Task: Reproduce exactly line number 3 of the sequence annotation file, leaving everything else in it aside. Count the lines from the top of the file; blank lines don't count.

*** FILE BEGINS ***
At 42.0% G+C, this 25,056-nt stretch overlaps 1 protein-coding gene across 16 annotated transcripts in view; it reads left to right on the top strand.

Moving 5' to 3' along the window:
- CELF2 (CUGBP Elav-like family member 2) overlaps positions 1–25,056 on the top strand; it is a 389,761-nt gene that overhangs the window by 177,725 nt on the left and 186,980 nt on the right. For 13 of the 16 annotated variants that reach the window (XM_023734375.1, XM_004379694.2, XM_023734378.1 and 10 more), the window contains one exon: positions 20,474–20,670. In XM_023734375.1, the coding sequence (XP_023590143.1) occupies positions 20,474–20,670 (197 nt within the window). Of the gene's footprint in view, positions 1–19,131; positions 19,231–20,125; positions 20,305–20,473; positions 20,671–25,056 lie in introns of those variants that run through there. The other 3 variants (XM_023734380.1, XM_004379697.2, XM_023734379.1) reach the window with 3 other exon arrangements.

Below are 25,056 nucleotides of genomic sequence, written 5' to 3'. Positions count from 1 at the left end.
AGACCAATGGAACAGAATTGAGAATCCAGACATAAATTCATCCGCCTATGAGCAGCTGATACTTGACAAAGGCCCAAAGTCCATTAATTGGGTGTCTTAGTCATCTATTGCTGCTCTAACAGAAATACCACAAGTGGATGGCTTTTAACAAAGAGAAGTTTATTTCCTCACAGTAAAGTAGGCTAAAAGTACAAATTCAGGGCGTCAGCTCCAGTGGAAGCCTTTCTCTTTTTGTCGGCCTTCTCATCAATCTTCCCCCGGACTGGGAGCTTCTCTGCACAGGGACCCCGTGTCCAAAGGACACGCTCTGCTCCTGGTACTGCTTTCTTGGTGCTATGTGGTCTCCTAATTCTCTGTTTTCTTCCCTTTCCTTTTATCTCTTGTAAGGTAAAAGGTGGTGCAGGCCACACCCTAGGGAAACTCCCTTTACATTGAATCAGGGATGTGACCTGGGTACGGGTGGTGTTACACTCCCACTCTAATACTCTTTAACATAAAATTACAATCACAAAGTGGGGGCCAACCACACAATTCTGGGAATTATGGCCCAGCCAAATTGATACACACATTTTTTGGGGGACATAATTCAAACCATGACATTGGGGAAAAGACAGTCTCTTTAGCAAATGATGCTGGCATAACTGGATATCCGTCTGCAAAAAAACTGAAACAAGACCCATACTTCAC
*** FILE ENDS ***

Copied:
- CELF2 (CUGBP Elav-like family member 2) overlaps positions 1–25,056 on the top strand; it is a 389,761-nt gene that overhangs the window by 177,725 nt on the left and 186,980 nt on the right. For 13 of the 16 annotated variants that reach the window (XM_023734375.1, XM_004379694.2, XM_023734378.1 and 10 more), the window contains one exon: positions 20,474–20,670. In XM_023734375.1, the coding sequence (XP_023590143.1) occupies positions 20,474–20,670 (197 nt within the window). Of the gene's footprint in view, positions 1–19,131; positions 19,231–20,125; positions 20,305–20,473; positions 20,671–25,056 lie in introns of those variants that run through there. The other 3 variants (XM_023734380.1, XM_004379697.2, XM_023734379.1) reach the window with 3 other exon arrangements.